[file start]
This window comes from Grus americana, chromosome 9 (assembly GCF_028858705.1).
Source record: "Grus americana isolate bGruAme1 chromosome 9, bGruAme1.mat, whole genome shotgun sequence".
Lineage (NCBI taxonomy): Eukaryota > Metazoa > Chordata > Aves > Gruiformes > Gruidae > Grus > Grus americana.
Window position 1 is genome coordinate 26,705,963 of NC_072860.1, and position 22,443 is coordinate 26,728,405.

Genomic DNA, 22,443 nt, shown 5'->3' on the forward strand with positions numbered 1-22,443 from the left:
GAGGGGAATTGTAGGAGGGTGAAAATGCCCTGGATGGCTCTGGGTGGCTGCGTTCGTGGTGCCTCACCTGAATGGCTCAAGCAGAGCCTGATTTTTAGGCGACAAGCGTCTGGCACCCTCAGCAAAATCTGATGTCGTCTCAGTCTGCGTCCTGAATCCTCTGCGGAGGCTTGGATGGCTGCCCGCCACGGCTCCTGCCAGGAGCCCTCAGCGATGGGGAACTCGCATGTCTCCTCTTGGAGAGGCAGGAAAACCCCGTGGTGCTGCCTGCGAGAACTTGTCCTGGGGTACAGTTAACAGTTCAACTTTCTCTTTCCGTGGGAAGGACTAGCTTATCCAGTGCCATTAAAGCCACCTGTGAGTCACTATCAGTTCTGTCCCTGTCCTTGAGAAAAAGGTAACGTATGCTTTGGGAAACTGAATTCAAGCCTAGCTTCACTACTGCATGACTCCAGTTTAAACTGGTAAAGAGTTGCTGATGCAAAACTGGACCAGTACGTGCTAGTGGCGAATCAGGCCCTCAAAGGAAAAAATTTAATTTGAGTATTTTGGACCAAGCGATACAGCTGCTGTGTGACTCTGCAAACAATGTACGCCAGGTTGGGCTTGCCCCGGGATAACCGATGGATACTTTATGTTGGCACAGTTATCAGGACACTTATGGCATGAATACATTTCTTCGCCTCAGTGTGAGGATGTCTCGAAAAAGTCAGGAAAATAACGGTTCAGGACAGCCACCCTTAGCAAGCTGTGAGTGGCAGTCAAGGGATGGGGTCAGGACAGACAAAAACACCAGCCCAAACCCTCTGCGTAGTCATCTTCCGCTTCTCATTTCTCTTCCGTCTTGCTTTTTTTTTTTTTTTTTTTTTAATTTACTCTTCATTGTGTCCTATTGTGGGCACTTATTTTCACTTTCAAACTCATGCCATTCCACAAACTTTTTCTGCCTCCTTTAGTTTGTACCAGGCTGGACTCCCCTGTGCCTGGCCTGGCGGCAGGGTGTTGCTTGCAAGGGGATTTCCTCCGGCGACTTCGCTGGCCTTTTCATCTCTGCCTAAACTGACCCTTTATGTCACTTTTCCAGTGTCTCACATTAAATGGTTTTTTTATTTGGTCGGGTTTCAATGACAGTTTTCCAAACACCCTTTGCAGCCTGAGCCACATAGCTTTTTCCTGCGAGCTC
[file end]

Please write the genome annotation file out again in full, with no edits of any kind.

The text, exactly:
This window comes from Grus americana, chromosome 9 (assembly GCF_028858705.1).
Source record: "Grus americana isolate bGruAme1 chromosome 9, bGruAme1.mat, whole genome shotgun sequence".
Lineage (NCBI taxonomy): Eukaryota > Metazoa > Chordata > Aves > Gruiformes > Gruidae > Grus > Grus americana.
Window position 1 is genome coordinate 26,705,963 of NC_072860.1, and position 22,443 is coordinate 26,728,405.

Genomic DNA, 22,443 nt, shown 5'->3' on the forward strand with positions numbered 1-22,443 from the left:
GAGGGGAATTGTAGGAGGGTGAAAATGCCCTGGATGGCTCTGGGTGGCTGCGTTCGTGGTGCCTCACCTGAATGGCTCAAGCAGAGCCTGATTTTTAGGCGACAAGCGTCTGGCACCCTCAGCAAAATCTGATGTCGTCTCAGTCTGCGTCCTGAATCCTCTGCGGAGGCTTGGATGGCTGCCCGCCACGGCTCCTGCCAGGAGCCCTCAGCGATGGGGAACTCGCATGTCTCCTCTTGGAGAGGCAGGAAAACCCCGTGGTGCTGCCTGCGAGAACTTGTCCTGGGGTACAGTTAACAGTTCAACTTTCTCTTTCCGTGGGAAGGACTAGCTTATCCAGTGCCATTAAAGCCACCTGTGAGTCACTATCAGTTCTGTCCCTGTCCTTGAGAAAAAGGTAACGTATGCTTTGGGAAACTGAATTCAAGCCTAGCTTCACTACTGCATGACTCCAGTTTAAACTGGTAAAGAGTTGCTGATGCAAAACTGGACCAGTACGTGCTAGTGGCGAATCAGGCCCTCAAAGGAAAAAATTTAATTTGAGTATTTTGGACCAAGCGATACAGCTGCTGTGTGACTCTGCAAACAATGTACGCCAGGTTGGGCTTGCCCCGGGATAACCGATGGATACTTTATGTTGGCACAGTTATCAGGACACTTATGGCATGAATACATTTCTTCGCCTCAGTGTGAGGATGTCTCGAAAAAGTCAGGAAAATAACGGTTCAGGACAGCCACCCTTAGCAAGCTGTGAGTGGCAGTCAAGGGATGGGGTCAGGACAGACAAAAACACCAGCCCAAACCCTCTGCGTAGTCATCTTCCGCTTCTCATTTCTCTTCCGTCTTGCTTTTTTTTTTTTTTTTTTTTTAATTTACTCTTCATTGTGTCCTATTGTGGGCACTTATTTTCACTTTCAAACTCATGCCATTCCACAAACTTTTTCTGCCTCCTTTAGTTTGTACCAGGCTGGACTCCCCTGTGCCTGGCCTGGCGGCAGGGTGTTGCTTGCAAGGGGATTTCCTCCGGCGACTTCGCTGGCCTTTTCATCTCTGCCTAAACTGACCCTTTATGTCACTTTTCCAGTGTCTCACATTAAATGGTTTTTTTATTTGGTCGGGTTTCAATGACAGTTTTCCAAACACCCTTTGCAGCCTGAGCCACATAGCTTTTTCCTGCGAGCTC